Being a Great Team Player in the Precision Agriculture Game

Only great team players who are great teammates, have the potential to get championship results. Each player on the team has a position to fill and a job to do. Great team players are successful because they understand the systems approach required to win. If teammates played only from their own perspective, and not in alignment with the other players, the result would be complete chaos.


We’ve all seen the results of this on the farm. While on-farm technology should never be considered a game with no consequences to real life, the same foundational components of championship teams are required for winning in profitable technology adoption.

In the precision agriculture industry, it’s often hard to find great team players. Even more challenging is getting great TEAMS to work together. Yet for producers, the owners of the farm team, this is a critical, under-recognized requirement for the success of technology on-boarding and adoption.

When a single player on the team doesn’t perform, the organization is required to fill that position with a stronger player who can perform at a higher level. In the process of developing our business we’ve had to look at who we are as players, what our abilities are as individuals, and how we can deliver value to a progressive farm team. Below are some points we have to recognize in ourselves to become invaluable team players:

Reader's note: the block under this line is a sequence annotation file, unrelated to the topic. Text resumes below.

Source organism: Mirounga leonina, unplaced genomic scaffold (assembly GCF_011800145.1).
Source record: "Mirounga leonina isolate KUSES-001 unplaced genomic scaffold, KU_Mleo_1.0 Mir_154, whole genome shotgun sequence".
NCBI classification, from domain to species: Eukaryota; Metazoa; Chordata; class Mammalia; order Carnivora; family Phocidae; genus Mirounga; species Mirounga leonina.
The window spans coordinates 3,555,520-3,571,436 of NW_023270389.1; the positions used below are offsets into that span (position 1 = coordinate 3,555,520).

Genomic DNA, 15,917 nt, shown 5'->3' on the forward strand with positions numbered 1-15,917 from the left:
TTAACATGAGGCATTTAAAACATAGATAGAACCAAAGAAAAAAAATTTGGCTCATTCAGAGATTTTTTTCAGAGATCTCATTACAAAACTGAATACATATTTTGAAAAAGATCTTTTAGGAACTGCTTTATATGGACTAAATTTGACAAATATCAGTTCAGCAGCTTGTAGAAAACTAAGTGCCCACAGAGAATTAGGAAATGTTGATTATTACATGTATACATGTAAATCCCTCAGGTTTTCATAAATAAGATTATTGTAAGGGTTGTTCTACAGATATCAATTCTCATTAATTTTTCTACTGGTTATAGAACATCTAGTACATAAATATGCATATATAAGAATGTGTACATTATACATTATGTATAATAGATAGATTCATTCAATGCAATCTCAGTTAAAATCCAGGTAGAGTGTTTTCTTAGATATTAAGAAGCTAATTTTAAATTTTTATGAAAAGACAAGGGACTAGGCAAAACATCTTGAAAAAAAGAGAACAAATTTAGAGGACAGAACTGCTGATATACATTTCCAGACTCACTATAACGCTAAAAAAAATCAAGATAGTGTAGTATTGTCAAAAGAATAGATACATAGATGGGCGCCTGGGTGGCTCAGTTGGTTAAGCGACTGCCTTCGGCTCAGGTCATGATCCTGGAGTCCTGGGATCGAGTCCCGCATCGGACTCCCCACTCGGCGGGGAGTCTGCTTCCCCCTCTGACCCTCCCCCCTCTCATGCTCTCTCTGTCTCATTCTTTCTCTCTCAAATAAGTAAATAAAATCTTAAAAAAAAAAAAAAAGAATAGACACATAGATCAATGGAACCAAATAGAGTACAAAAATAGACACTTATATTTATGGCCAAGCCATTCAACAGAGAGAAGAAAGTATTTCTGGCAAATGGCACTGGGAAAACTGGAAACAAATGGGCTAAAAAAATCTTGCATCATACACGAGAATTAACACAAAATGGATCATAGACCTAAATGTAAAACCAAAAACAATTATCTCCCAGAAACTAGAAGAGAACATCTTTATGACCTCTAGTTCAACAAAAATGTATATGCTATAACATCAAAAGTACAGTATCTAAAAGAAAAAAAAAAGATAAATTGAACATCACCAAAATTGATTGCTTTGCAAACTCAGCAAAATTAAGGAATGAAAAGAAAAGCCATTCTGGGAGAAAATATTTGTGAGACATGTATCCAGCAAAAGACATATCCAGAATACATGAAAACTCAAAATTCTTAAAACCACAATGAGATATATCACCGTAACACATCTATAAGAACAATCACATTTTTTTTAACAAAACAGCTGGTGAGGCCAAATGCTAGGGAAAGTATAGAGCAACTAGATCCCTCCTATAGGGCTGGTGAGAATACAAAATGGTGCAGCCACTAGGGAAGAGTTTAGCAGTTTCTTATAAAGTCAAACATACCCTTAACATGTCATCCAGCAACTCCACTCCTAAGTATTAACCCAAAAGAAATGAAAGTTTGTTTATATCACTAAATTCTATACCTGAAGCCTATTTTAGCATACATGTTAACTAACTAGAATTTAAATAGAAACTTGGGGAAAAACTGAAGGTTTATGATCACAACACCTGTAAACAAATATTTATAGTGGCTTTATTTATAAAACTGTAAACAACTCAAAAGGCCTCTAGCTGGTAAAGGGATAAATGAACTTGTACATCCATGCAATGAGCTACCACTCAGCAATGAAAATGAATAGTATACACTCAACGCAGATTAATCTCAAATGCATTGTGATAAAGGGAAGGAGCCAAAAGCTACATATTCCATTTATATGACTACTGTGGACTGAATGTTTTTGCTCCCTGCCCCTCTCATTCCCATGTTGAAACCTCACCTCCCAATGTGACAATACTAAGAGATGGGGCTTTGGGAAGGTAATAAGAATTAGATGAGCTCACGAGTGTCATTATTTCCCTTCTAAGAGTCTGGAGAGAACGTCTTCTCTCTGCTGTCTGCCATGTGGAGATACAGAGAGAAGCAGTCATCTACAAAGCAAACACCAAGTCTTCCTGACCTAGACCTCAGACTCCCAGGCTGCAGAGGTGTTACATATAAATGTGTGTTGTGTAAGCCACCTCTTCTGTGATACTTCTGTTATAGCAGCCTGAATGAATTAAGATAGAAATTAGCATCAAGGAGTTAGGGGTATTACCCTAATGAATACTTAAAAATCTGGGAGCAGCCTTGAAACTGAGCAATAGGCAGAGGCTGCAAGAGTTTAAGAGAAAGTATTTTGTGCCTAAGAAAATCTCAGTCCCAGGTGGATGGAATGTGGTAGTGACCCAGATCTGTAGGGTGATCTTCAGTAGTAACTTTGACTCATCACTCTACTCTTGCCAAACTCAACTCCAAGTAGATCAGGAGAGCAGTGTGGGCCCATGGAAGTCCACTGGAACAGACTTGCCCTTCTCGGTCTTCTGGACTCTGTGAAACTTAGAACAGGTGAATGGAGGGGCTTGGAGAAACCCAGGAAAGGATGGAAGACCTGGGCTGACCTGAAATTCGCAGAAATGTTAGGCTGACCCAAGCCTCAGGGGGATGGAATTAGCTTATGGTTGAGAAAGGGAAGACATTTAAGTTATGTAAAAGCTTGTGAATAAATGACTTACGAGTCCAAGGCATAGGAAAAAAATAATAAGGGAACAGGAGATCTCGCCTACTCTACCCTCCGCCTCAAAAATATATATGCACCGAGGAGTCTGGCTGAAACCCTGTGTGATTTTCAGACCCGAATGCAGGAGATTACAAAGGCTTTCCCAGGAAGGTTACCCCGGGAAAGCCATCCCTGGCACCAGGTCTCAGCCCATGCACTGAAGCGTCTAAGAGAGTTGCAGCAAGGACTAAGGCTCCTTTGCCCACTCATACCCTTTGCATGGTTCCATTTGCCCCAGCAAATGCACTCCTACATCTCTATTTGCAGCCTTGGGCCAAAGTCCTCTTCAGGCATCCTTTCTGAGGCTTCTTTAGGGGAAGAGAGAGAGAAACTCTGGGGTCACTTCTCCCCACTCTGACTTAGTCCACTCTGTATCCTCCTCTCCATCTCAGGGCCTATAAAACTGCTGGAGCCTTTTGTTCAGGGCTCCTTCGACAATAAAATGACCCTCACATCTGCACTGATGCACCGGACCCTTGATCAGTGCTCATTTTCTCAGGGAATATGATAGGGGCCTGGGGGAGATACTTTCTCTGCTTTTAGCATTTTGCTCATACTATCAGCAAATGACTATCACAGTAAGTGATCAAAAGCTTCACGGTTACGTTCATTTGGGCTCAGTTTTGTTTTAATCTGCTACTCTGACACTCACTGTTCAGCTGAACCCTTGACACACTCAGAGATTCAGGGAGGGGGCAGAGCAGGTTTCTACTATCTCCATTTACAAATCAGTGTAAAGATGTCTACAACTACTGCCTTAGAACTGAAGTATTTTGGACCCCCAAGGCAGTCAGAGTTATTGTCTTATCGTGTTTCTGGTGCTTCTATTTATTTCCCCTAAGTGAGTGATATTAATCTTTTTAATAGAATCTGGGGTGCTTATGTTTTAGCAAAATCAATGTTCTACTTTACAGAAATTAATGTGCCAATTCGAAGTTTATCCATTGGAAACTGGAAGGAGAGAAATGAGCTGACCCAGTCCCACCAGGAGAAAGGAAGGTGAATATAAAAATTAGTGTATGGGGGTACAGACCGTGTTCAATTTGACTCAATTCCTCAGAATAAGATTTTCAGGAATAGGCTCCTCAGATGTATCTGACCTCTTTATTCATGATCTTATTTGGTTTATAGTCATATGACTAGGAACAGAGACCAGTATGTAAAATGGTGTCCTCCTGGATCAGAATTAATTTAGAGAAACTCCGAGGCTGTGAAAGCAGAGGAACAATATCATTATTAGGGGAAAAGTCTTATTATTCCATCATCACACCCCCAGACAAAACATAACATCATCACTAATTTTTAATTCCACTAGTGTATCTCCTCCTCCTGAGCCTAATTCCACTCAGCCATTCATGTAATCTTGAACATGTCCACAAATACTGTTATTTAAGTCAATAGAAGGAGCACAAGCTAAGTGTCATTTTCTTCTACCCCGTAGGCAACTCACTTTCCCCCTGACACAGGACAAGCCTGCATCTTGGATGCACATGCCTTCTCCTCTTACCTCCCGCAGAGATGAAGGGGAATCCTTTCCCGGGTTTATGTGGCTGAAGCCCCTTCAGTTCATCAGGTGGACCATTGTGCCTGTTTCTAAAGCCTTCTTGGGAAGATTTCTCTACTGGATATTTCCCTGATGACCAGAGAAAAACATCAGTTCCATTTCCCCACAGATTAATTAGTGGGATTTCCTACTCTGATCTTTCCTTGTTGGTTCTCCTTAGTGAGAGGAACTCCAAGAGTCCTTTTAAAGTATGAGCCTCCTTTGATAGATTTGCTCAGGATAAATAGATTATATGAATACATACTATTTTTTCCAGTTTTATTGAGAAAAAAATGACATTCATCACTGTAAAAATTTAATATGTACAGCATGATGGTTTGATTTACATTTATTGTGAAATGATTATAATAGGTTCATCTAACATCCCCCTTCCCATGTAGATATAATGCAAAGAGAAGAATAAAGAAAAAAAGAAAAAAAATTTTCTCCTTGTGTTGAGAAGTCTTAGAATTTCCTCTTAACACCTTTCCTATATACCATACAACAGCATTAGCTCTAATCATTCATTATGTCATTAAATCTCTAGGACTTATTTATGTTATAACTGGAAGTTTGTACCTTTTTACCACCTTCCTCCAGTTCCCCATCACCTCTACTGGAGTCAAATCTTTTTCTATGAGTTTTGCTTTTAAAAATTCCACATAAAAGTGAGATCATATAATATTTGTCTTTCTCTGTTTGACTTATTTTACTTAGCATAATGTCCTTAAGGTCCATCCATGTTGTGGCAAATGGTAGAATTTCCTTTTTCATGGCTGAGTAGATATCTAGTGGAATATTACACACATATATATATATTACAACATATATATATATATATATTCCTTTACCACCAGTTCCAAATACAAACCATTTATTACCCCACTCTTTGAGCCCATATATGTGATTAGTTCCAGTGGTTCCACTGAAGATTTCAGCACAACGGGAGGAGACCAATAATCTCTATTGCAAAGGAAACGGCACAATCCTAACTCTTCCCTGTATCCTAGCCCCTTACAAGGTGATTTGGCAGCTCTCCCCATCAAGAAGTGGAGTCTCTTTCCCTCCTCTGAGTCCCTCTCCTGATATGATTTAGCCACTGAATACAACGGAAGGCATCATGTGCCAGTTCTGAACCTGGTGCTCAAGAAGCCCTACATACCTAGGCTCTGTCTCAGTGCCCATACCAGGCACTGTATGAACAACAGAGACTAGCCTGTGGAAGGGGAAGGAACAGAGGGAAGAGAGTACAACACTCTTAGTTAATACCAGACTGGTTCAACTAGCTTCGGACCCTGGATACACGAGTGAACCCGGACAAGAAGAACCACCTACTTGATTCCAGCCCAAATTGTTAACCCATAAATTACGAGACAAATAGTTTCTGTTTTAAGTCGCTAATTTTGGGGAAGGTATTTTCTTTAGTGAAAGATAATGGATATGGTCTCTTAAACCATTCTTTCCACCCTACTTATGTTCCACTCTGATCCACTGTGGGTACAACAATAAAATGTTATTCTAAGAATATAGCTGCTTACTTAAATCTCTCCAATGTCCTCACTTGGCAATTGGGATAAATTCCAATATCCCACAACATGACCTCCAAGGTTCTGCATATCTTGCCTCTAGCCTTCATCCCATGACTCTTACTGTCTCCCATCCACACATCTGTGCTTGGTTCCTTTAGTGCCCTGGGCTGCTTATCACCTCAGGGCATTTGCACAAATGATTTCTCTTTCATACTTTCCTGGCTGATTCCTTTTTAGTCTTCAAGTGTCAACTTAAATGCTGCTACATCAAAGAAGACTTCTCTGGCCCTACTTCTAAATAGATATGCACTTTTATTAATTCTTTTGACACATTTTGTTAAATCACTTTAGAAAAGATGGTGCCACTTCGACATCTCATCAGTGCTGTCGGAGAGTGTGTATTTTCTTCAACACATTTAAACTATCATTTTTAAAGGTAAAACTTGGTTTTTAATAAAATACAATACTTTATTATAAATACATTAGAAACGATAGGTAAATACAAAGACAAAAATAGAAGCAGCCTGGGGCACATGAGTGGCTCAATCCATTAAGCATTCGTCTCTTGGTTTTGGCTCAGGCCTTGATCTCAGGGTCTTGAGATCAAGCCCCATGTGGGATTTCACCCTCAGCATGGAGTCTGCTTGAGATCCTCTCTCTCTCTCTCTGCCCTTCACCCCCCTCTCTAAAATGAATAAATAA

Know the game: Every producer is a different person with different goals and objectives. It is important to know what they consider to be a win. There is no time for estimating or assuming. In the early stages of relationships, intense communication is required to make sure everyone is thinking with the same mindset, knows the goals and objectives, and can identify fundamental barriers and weaknesses to overcome — all details great teams know, prepare for, and implement. Why? Because these are the fundamentals. Standing before the Green Bay Packers with a football in his hands, legendary coach Vince Lombardi said these words, “Gentlemen, this is a football.” Six months later, the Packers went on to win the championship. Legendary basketball coach John Wooden took a similar approach to the fundamentals by teaching his teams how to tie their shoes.

Being well grounded in the fundamentals allow us to think bigger to the potentials we have within the team and the playing field (the farm). If we don’t identify the foundational components — the team’s current mindset toward technology, the team’s ability and desire to implement technology, equipment capability, water access potential, etc. — we’re not positioned to succeed.

To go along with the fundamentals identified, we also need to know the goals we want to accomplish. If any single teammate is not onboard with the owner’s goals and objectives, there is little to no chance for a win even with strong fundamentals. It all ties together.

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